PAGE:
Hackers typically execute on-path attacks by positioning themselves between devices and websites in order to intercept or alter communication, although they could also target other sources like public networks, emails and DNS lookups.
1. Prioritize Using Secured Connections
To protect against on-path attacks, the best strategy is to only connect to websites offering HTTPS security (e.g. a padlock on the left of your browser), using only secure connections like this one.
On-path attackers steal your data by intercepting communications between devices, such as between your web browser and a website you’re visiting, and can collect or alter information, similar to how suspicious post office workers may intercept letters before delivery and change them before they’re delivered to their intended destinations.
An on-path attack can also target other systems, such as email communication, DNS lookups and public Wi-Fi networks. Threat actors frequently establish malicious Wi-Fi networks at airports, hotels and other public locations where people may connect for free internet access.
An essential step in prioritizing vulnerabilities is evaluating their impact on business operations, taking into account impactful systems and data as well as any applicable compliance regulations such as HIPAA. By including this factor into the process, your vulnerability prioritization techniques will better align with your overall risk management strategy.
2. Shield Sensitive Data From Public Wi-Fi
Coffee shops, hospitals and airports that offer public Wi-Fi make it convenient for users to connect and check email, browse social media or perform other tasks; however, cybercriminals could use these networks to spy on users as well as gain access to banking credentials, account passwords or any other sensitive data stored therein.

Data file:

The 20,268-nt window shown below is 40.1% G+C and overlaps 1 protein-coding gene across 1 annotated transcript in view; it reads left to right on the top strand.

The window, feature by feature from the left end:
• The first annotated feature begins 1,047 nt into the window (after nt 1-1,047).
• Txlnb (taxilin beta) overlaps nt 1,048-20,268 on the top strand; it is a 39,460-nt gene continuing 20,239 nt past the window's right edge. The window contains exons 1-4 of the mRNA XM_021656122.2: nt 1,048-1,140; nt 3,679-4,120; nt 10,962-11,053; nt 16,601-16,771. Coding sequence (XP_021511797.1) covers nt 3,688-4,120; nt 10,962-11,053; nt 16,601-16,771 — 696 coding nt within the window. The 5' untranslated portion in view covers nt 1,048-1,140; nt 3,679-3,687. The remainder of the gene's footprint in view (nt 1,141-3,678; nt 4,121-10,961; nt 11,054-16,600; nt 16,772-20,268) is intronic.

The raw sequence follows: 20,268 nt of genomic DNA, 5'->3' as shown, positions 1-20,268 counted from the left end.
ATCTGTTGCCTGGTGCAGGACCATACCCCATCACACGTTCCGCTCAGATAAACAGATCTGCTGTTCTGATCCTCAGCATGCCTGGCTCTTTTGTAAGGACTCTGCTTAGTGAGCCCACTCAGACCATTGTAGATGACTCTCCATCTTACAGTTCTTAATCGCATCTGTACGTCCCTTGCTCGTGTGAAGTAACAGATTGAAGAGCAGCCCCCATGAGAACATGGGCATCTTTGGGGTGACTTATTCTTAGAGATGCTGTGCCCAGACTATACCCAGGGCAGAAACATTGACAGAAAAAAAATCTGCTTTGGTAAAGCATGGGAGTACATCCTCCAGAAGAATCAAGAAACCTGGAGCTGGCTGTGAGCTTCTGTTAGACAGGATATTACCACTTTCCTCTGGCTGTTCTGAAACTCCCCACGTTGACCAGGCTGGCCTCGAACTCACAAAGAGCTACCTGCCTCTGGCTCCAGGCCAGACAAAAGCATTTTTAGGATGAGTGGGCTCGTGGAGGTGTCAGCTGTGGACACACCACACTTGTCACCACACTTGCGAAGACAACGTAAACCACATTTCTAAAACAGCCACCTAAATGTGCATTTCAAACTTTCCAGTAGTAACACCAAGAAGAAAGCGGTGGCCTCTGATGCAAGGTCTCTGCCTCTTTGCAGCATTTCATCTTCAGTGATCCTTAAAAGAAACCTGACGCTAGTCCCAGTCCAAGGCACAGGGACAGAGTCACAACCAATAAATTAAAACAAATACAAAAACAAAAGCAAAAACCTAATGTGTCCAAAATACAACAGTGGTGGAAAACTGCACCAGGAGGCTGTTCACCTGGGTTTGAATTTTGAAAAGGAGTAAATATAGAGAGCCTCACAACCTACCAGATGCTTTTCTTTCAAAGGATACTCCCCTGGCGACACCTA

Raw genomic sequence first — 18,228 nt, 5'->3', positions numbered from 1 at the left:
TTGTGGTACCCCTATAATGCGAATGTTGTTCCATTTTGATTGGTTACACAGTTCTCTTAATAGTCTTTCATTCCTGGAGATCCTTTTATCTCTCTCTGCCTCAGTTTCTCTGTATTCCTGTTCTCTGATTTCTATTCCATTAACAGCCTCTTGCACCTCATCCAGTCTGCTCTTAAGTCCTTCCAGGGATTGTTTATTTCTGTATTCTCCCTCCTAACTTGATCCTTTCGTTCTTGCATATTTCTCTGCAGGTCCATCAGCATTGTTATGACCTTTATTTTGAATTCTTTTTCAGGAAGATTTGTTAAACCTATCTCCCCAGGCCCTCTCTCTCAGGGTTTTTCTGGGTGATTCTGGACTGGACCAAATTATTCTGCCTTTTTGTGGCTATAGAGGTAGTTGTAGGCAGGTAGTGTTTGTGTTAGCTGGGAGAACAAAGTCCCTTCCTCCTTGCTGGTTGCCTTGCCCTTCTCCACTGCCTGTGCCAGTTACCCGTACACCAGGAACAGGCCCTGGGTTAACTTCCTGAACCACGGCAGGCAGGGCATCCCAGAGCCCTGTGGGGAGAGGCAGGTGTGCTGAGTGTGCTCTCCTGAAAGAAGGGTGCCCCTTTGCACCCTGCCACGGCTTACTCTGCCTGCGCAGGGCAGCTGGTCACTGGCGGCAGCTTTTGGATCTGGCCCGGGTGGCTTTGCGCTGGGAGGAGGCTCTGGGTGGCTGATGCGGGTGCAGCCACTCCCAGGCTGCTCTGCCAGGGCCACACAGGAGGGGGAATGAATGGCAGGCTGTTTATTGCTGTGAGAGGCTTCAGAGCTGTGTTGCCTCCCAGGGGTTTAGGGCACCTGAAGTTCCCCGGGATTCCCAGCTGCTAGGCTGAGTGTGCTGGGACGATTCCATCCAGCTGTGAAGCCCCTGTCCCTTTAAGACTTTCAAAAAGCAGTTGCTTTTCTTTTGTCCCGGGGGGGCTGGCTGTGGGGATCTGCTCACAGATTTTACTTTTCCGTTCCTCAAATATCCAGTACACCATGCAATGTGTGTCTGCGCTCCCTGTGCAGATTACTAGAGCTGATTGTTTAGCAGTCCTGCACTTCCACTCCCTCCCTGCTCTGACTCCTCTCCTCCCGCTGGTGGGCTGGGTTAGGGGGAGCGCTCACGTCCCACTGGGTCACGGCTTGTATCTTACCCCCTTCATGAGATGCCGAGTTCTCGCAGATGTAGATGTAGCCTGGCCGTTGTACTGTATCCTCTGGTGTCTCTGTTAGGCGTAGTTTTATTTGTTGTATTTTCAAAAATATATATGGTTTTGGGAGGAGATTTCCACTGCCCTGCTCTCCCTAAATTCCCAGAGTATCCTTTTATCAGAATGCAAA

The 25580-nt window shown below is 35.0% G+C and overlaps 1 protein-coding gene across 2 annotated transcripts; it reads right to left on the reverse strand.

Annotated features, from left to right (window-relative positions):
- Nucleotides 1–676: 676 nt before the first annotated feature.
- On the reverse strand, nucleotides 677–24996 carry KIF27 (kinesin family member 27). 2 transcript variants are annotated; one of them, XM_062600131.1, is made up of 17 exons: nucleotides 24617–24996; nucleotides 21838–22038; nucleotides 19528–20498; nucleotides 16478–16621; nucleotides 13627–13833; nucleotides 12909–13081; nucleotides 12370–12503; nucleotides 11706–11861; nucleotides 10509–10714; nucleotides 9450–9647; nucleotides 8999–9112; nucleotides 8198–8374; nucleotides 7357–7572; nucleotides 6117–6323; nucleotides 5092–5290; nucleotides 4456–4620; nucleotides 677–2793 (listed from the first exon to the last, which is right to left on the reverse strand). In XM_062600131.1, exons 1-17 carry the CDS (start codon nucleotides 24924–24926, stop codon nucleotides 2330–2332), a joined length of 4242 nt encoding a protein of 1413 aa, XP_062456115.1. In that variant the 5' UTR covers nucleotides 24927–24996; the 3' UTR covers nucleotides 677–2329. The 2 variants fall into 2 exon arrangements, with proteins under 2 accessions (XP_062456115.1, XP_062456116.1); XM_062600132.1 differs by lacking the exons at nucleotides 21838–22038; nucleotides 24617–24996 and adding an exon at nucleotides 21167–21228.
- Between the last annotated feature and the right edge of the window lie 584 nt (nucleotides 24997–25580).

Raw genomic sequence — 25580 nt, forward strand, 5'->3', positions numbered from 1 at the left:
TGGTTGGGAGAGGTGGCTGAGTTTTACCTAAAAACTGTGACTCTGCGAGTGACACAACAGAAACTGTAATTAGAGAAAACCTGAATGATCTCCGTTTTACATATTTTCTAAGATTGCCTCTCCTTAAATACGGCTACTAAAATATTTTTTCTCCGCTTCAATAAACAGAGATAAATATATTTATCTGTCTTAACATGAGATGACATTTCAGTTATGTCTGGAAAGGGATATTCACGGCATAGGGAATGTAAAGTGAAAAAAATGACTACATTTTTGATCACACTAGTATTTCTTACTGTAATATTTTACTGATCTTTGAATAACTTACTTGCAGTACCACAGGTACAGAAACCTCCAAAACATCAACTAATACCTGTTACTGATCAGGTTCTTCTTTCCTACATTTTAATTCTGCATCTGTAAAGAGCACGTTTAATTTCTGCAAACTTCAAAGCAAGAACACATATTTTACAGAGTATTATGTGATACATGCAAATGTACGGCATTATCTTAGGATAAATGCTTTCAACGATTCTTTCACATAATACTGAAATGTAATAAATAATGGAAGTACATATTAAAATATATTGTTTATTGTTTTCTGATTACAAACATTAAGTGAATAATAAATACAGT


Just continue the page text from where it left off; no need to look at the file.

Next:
Eavesdropping allows hackers to achieve this objective. Software allows them to snoop on Wi-Fi networks and capture content such as passwords and login details – this method of attack is known as man-in-the-middle attacks.
Public Wi-Fi also poses the threat of malware infections, including session hijacking and DNS spoofing attacks, which enable hackers to redirect your connection or gain access to sensitive data on your device.
Public WiFi networks are vulnerable to these kinds of attacks due to weak password protection and inadequate router security measures. You can reduce the risks by connecting only to Wi-Fi networks you know can be trusted with VPN technology and enabling two factor authentication (2FA) across all of your accounts so it will be harder for attackers to gain entry if they intercept traffic destined for them.
3. Use Up-to-Date Antivirus Against Malware
Few people will use a computer or smartphone without some form of antivirus or anti-malware software installed and regularly updated in order to identify and combat any new forms of malware. It is therefore vitally important that this type of protection remains current so as to remain effective against threats such as ransomware.
Malware (viruses and malicious software) can be found everywhere – be it an attachment in an unsolicited email, downloaded via USB flash drive or advertised on dubious websites. Clicking an infected link could cause the malware to download onto your device or spread across networks if clicked upon by another.
Malware acts as a “man-in-the-middle,” intercepting and altering data passing between two other devices to modify or intercept communications between them. For instance, hackers may spoof an email address, IP or media access control (MAC) address of another user to impersonate them online – using this technique they could gain unauthorised access to private conversations, emails or bank accounts. It’s vital that your anti-virus has up-to-date signatures and scans files both upon access as well as scheduled.
Creating Malicious Wi-Fi Networks
Many people depend on public Wi-Fi networks to connect at home, work and other public places – this makes it crucially important to use only secure connections when accessing such Wi-Fi connections – this enables hackers to take advantage of it by creating malicious WiFi networks designed to track online activity or infiltrate computers with malware through “Evil Twin attacks”, sometimes also called man-in-the-middle attacks.
If you log into your bank on either your phone or laptop while connecting to public Wi-Fi, an attacker could create a fake WiFi network which appears identical. Once connected, this bogus WiFi can monitor your online activity and redirect browsers to fake copies of legitimate websites.